- Limiting global warming to 2C above pre-industrial levels would leave the Asia-Pacific, Europe and the US “highly exposed to “stranded assets”, especially coal plants”, a new paper in Nature Communication found.
(For more, see Carbon Brief’s in-depth daily summaries of the top climate news stories on Monday, Tuesday, Wednesday, Thursday and Friday.)
Toxic algae on UK’s largest lake
Lough Neagh – a lake in Northern Ireland that is larger than the country of Malta – has been plagued by blue-green algae that can negatively impact humans, plants and animals. The image above shows the blooms visible from Copernicus satellite imagery on 4 September. The green swirls of algae are particularly noticeable on the eastern side of the lake. Scientists told Carbon Brief that agricultural nutrient runoff and climate change are the main roots of the problem – and that there is no “silver-bullet” solution.
A young activist’s campaign to save Africa’s vanishing Lake Chad
This week, Carbon Brief speaks to young Nigerian climate activist Adenike Oladosu about her work to raise awareness about the rapid disappearance of Lake Chad.
The discussion of climate change is not a priority in many African countries, but it is driving some of the most striking upheavals across the continent. One example is the shrinking Lake Chad, which has been linked to conflict and migration in the Sahel. Once the world’s sixth-largest lake, it has shrunk by around 90% since the 1960s.
Adenike Oladosu learned about Lake Chad’s precarious state while researching herdsmen-farmers conflicts as a university student in Nigeria’s middle-belt region. She was surprised that an issue usually framed as an ethnic war was essentially a fight for depleting resources.
Inspired by the likes of Swedish activist Greta Thunberg, Oladosu decided to begin a Fridays for Future climate strike in Abuja, Nigeria’s political capital. She printed climate signs and stood alone at busy intersections; she also went to schools and churches. Soon, other young people joined her.
“The world needs to know about Lake Chad, because it doesn’t affect Nigeria alone, it affects the country around, including Niger, Chad and Cameroon,” Oladosu said. “My understanding is the fact that if you don’t know that a problem exists, you can’t solve it. Understanding that a problem exists is the first step towards solving the problem itself.”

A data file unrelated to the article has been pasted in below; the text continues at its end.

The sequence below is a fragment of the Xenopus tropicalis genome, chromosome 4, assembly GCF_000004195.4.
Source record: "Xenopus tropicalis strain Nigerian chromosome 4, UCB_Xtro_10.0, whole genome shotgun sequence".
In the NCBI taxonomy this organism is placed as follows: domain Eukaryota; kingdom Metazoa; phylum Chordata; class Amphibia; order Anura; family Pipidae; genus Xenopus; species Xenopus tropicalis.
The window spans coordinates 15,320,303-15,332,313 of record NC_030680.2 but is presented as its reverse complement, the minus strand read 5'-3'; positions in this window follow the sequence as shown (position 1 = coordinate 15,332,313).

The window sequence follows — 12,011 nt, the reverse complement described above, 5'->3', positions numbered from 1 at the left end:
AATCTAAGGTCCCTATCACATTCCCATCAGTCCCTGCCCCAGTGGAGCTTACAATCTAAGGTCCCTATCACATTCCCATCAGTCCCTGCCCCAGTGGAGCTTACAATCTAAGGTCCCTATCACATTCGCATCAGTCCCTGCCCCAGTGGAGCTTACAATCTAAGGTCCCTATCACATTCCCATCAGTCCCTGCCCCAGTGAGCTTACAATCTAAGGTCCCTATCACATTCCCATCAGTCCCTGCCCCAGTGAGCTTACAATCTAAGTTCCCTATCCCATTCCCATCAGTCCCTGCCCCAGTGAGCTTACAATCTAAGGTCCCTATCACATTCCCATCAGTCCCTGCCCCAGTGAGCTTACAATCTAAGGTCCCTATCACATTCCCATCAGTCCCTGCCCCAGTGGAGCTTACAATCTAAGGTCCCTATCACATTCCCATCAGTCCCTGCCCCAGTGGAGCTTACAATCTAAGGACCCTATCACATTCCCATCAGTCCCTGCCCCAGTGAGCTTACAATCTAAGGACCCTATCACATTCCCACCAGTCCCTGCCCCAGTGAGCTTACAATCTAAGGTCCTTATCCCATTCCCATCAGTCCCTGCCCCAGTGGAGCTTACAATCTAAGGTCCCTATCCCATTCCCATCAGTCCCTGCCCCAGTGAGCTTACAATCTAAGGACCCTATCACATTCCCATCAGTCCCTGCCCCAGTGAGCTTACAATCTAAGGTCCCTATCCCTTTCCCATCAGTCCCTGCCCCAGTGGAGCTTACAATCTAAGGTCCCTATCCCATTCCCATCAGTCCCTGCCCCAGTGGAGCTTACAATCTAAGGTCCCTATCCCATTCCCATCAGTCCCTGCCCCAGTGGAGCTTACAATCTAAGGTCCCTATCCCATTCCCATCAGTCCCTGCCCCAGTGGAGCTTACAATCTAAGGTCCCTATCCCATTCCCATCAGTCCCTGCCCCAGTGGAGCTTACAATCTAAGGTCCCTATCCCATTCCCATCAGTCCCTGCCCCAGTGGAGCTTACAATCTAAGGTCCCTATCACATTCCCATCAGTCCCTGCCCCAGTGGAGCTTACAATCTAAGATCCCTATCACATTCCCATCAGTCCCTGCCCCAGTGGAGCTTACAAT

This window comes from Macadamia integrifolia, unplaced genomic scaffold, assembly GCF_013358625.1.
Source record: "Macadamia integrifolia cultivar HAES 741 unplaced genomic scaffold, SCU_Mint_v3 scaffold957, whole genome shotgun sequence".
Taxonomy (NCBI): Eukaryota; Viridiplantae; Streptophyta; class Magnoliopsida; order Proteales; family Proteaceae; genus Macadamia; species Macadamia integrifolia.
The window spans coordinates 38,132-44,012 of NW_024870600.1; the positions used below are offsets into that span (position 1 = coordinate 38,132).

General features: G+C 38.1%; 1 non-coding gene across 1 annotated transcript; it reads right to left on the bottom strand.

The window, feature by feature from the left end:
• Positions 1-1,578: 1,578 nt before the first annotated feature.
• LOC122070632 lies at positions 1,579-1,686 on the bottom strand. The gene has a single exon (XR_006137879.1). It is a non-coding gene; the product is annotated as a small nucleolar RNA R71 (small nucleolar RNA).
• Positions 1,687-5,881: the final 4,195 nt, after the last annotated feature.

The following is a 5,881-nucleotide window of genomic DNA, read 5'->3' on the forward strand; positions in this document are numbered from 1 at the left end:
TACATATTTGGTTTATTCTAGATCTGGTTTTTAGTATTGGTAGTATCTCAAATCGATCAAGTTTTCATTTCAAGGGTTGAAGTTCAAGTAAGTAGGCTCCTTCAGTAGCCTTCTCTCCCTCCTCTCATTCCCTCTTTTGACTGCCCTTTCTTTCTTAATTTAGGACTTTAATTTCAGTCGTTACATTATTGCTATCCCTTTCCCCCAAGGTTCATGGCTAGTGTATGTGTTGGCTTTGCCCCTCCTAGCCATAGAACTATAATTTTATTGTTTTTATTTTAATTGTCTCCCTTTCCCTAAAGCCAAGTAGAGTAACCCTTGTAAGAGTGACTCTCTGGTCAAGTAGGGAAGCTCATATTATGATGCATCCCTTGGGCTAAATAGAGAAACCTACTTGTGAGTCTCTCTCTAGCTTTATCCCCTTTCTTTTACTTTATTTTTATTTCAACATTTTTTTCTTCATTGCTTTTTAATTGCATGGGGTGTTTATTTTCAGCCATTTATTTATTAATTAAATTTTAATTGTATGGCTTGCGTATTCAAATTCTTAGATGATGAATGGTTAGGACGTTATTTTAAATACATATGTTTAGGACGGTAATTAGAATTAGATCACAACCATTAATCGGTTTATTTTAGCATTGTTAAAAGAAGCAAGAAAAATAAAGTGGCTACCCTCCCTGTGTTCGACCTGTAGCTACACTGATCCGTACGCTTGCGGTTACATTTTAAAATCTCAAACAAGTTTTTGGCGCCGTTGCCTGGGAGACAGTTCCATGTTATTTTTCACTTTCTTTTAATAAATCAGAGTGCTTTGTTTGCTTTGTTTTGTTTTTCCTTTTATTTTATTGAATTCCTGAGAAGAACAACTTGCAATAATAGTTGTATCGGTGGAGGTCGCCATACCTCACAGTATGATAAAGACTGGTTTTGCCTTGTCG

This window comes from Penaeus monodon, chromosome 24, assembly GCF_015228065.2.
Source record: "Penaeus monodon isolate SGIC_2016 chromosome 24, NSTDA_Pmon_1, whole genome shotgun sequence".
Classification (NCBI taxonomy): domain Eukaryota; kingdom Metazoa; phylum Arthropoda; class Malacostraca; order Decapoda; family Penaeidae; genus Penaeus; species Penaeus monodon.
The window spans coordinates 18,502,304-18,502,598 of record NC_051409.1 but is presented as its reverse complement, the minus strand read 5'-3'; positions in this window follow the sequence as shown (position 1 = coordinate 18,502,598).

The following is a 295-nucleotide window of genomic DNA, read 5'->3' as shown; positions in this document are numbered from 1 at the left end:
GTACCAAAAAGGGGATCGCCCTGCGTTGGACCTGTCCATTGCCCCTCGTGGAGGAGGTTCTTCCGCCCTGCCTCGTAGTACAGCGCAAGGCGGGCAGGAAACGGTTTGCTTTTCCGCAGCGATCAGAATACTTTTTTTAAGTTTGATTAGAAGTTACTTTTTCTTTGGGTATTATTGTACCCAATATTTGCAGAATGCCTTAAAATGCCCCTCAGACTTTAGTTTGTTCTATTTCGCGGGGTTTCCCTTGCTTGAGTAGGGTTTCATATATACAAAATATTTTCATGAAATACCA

On Twitter, Oladosu is relentless about campaigning for the restoration of Lake Chad. And she believes awareness about the issue is growing. In November 2022, on the campaign trail, Nigerian president Bola Tinubu promised to “recharge” the lake.
Earlier this year, as a fellow of the “planetary scholar and artists in residence” programme at the Justus Liebig University in Germany, Oladosu used remote-sensing technologies to observe and present the lake as a threatened space, raising more awareness about “the planetary dimensions of the crisis.”
For Oladosu, the shrinking of Lake Chad is also an issue of climate justice, which is connected to human rights. As of August 2023, more than six million people were living as displaced persons in the Chad basin, according to the UN. If Lake Chad was in Germany, she questioned, would it have shrunk by 90%?
Ahead of COP28, Oladosu joined the ONE campaign team in October to lobby for African priorities at the EU parliament in Brussels. For her, the restoration of Lake Chad should be one of the issues to take centre stage at the climate summit. She told Carbon Brief:
“If Lake Chad dries out it could become a battlefield for terrorists. If we want to achieve peace and security in the region, recharge Lake Chad in order to strengthen the livelihood in the region. This could be done through climate finance. Also, Lake Chad isn’t just an economic issue, it is a cultural site that unites. This is a decade of ecosystem restoration, Lake Chad should not be left behind.”
CLIMATE WRECK: On the podcast Inherited, storyteller Mo Isu traced the repetitive cycle of loss and rebuilding in the rural Niger Delta region of Nigeria as the country weathers extreme seasonal flooding.
LOOKING BACK: Grist examined the historical link between environmental disasters and societal collapse.
GREENWASHING: The New Yorker reported on how a major carbon offsets firm sold millions of credits for carbon reductions that “weren’t real”.
DeBriefed is edited by Daisy Dunne. Please send any tips or feedback to [email protected]